Editorial: Prejudicial news coverage of rape won’t help anyone

RapeedcartoonIt’s hard enough being 16, navigating high school and dealing with the gossip of peers.

However, one young girl is dealing with more than just malicious rumors — much more. The Steubenville rape case has gained nationwide publicity due to the controversial way in which several outlets have reported it. The tone of the coverage did not include the sympathy and understanding you might expect a person in this situation to receive, or even objectivity, which is essential in news reporting.

It involved two high school football players from Steubenville, Ohio, who were found guilty and convicted of raping a 16-year-old girl at a party.

The case attracted national attention from bloggers, hacking groups and all mainstream news media outlets in what can only be described as another chapter in the long history of biased, misguided and apologetic reporting on rape cases that shames our reputation and credibility as journalists.

This case, which could probably go down in history as one of the most public rape cases to date, due to the wealth of text messages, videos and cell phone pictures that showed and discussed the victim while she was unconscious, was further exacerbated by media coverage that engaged in victim-blaming. Victimized first by her attackers, this young rape survivor was further harmed by prejudicial coverage that offered sympathy to her attackers and highlighted their troubles.

Trent Mays was sentenced to a minimum of two years in a juvenile correctional facility and Ma’lik Richmond was sentenced to a minimum of one year. However, like Mays, Richmond could be in detention until he is 21.

CNN reported that the Department of Youth Services will rule whether the two boys should be detained longer, which will depend on their behavior while incarcerated and rehabilitation.
CNN also reported the two will be required to register as sex offenders and undergo treatment while in detention.

The infamous Web hacking group Anonymous released information containing the victim’s name, making her a national target for hostile scrutiny from those in her town who value football over her human rights. The town is largely regarded as a football town: not a town that likes football, but a town that revolves around football, in which the coach and his players were local celebrities.

Once the victim reported the rape, the school and the whole town was divided between those who believed her and those who vehemently did not. Once her name was released by Anonymous, it was included in the reports of all three major news broadcasts. There have been so many moral and humanitarian crimes committed throughout this case that they are hard to count. But let’s name a few:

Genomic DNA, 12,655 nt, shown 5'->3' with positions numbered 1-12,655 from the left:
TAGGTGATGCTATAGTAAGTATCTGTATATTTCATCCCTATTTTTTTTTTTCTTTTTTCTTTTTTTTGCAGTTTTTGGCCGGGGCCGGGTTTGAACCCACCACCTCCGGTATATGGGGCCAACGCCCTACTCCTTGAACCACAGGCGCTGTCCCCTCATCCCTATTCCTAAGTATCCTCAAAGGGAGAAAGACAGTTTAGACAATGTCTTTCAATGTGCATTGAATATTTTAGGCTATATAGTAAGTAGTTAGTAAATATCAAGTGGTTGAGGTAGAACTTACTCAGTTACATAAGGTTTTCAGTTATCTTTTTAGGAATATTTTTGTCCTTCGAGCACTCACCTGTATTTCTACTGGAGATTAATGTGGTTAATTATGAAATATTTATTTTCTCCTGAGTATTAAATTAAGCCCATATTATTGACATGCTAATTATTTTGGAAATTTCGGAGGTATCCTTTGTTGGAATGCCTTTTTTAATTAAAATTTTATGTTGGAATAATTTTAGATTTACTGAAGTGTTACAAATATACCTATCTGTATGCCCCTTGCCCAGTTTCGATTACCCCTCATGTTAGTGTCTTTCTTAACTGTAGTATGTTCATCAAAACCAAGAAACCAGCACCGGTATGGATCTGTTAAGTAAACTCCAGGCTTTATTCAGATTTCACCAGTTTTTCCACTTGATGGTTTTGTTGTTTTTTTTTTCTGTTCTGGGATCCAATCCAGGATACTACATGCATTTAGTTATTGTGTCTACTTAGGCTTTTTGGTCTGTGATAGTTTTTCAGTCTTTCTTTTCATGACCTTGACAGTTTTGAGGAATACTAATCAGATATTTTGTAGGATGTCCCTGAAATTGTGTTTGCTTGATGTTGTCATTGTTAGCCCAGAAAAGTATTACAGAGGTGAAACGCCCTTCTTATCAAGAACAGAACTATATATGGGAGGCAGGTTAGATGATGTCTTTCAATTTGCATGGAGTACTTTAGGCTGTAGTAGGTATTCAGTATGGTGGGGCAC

1) ABC, CNN and NBC all reported this case with an indefensible compassion for the convicted rapists. A CNN reporter said, “It was incredibly emotional, incredibly difficult even for an outsider like me to watch what happened as these two young men that had such promising futures, star football players, very good students literally watched as they believed their life fell apart.” Another CNN reporter said, “When you listen to it and you realize that they could stay until they’re 21… what’s the lasting effect though, of two young men being found guilty in juvenile court of rape.”

Throughout the whole report there was no mention of the victim and the incredibly negative backlash she was getting for reporting the rape.

The broadcasters focused on the fact that Mays and Richmond would be labeled convicted sex offenders for the rest of their lives and that their potential football careers were ruined. Not only does this make light of the trauma inflicted on the victim, it makes light of the ethical code all journalists should have. The opinion of the reporters shouldn’t have been reflected in the broadcasts at all, no matter how heinous the crime or how promising the two young men were.

2) The victim has received several death threats from her peers and fellow citizens who claim she was lying about the rape despite the wealth of evidence pointing to Mays and Richmond. This has sparked a national debate between rape apologists and those who stand for women’s rights.

3) There are two distinct sides to this situation: the rape apologists and the victim humanizers. Rape apology is any argument that asserts that rapists can be provoked into raping by what the victim does or does not do. The victim humanizers counter the rape apologists with, “What if she were your sister/mother/daughter, etc…?”

This argument is even more harmful to us as a society because it values the victim only for the fact that she is loved by someone else. Compassion for the victim shouldn’t be contingent on whether he/she is related to you or not. Human decency should cross any social or familial ties in this instance. Both of these arguments are highly misguided.

It is ridiculous that we are in the year 2013 and we have yet to make the distinction that no one deserves to be raped for the pure fact that they are human and have value regardless of their gender, race, religion or socioeconomic status.